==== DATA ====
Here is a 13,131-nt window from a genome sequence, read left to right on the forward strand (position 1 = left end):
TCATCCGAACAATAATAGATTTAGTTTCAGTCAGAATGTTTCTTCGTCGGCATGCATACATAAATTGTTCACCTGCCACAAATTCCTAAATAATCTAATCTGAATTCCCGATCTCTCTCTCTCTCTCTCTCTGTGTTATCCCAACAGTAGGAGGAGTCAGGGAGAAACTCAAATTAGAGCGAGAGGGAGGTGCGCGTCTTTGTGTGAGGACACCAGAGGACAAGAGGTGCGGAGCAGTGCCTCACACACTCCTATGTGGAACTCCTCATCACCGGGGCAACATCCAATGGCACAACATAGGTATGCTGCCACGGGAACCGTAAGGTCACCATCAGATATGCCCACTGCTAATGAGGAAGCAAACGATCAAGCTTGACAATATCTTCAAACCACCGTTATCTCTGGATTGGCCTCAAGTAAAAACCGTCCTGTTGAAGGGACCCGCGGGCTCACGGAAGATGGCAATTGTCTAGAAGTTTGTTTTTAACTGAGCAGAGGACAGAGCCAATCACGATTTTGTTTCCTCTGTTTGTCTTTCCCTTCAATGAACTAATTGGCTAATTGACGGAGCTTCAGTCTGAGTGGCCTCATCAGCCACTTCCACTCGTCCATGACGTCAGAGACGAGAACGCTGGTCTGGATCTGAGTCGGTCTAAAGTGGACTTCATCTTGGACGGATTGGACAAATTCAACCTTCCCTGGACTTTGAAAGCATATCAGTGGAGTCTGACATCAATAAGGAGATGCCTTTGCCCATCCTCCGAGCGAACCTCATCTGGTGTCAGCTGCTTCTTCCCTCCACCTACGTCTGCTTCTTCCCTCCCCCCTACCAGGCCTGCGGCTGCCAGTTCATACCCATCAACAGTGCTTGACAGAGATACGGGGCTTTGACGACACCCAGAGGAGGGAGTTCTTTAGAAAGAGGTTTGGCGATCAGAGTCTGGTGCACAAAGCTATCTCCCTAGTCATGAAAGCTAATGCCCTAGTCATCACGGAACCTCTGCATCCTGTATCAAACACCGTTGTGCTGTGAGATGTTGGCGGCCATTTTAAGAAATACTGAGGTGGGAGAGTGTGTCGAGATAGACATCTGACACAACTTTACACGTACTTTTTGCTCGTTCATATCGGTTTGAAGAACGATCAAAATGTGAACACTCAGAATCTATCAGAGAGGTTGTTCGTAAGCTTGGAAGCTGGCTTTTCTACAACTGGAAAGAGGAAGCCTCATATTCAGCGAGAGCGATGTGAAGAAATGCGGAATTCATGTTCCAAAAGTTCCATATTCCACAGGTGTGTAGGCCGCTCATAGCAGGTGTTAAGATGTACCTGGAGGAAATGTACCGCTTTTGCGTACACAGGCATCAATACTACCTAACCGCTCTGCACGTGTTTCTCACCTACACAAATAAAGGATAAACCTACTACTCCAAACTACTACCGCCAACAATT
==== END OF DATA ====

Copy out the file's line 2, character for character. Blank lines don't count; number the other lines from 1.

TCATCCGAACAATAATAGATTTAGTTTCAGTCAGAATGTTTCTTCGTCGGCATGCATACATAAATTGTTCACCTGCCACAAATTCCTAAATAATCTAATCTGAATTCCCGATCTCTCTCTCTCTCTCTCTCTGTGTTATCCCAACAGTAGGAGGAGTCAGGGAGAAACTCAAATTAGAGCGAGAGGGAGGTGCGCGTCTTTGTGTGAGGACACCAGAGGACAAGAGGTGCGGAGCAGTGCCTCACACACTCCTATGTGGAACTCCTCATCACCGGGGCAACATCCAATGGCACAACATAGGTATGCTGCCACGGGAACCGTAAGGTCACCATCAGATATGCCCACTGCTAATGAGGAAGCAAACGATCAAGCTTGACAATATCTTCAAACCACCGTTATCTCTGGATTGGCCTCAAGTAAAAACCGTCCTGTTGAAGGGACCCGCGGGCTCACGGAAGATGGCAATTGTCTAGAAGTTTGTTTTTAACTGAGCAGAGGACAGAGCCAATCACGATTTTGTTTCCTCTGTTTGTCTTTCCCTTCAATGAACTAATTGGCTAATTGACGGAGCTTCAGTCTGAGTGGCCTCATCAGCCACTTCCACTCGTCCATGACGTCAGAGACGAGAACGCTGGTCTGGATCTGAGTCGGTCTAAAGTGGACTTCATCTTGGACGGATTGGACAAATTCAACCTTCCCTGGACTTTGAAAGCATATCAGTGGAGTCTGACATCAATAAGGAGATGCCTTTGCCCATCCTCCGAGCGAACCTCATCTGGTGTCAGCTGCTTCTTCCCTCCACCTACGTCTGCTTCTTCCCTCCCCCCTACCAGGCCTGCGGCTGCCAGTTCATACCCATCAACAGTGCTTGACAGAGATACGGGGCTTTGACGACACCCAGAGGAGGGAGTTCTTTAGAAAGAGGTTTGGCGATCAGAGTCTGGTGCACAAAGCTATCTCCCTAGTCATGAAAGCTAATGCCCTAGTCATCACGGAACCTCTGCATCCTGTATCAAACACCGTTGTGCTGTGAGATGTTGGCGGCCATTTTAAGAAATACTGAGGTGGGAGAGTGTGTCGAGATAGACATCTGACACAACTTTACACGTACTTTTTGCTCGTTCATATCGGTTTGAAGAACGATCAAAATGTGAACACTCAGAATCTATCAGAGAGGTTGTTCGTAAGCTTGGAAGCTGGCTTTTCTACAACTGGAAAGAGGAAGCCTCATATTCAGCGAGAGCGATGTGAAGAAATGCGGAATTCATGTTCCAAAAGTTCCATATTCCACAGGTGTGTAGGCCGCTCATAGCAGGTGTTAAGATGTACCTGGAGGAAATGTACCGCTTTTGCGTACACAGGCATCAATACTACCTAACCGCTCTGCACGTGTTTCTCACCTACACAAATAAAGGATAAACCTACTACTCCAAACTACTACCGCCAACAATT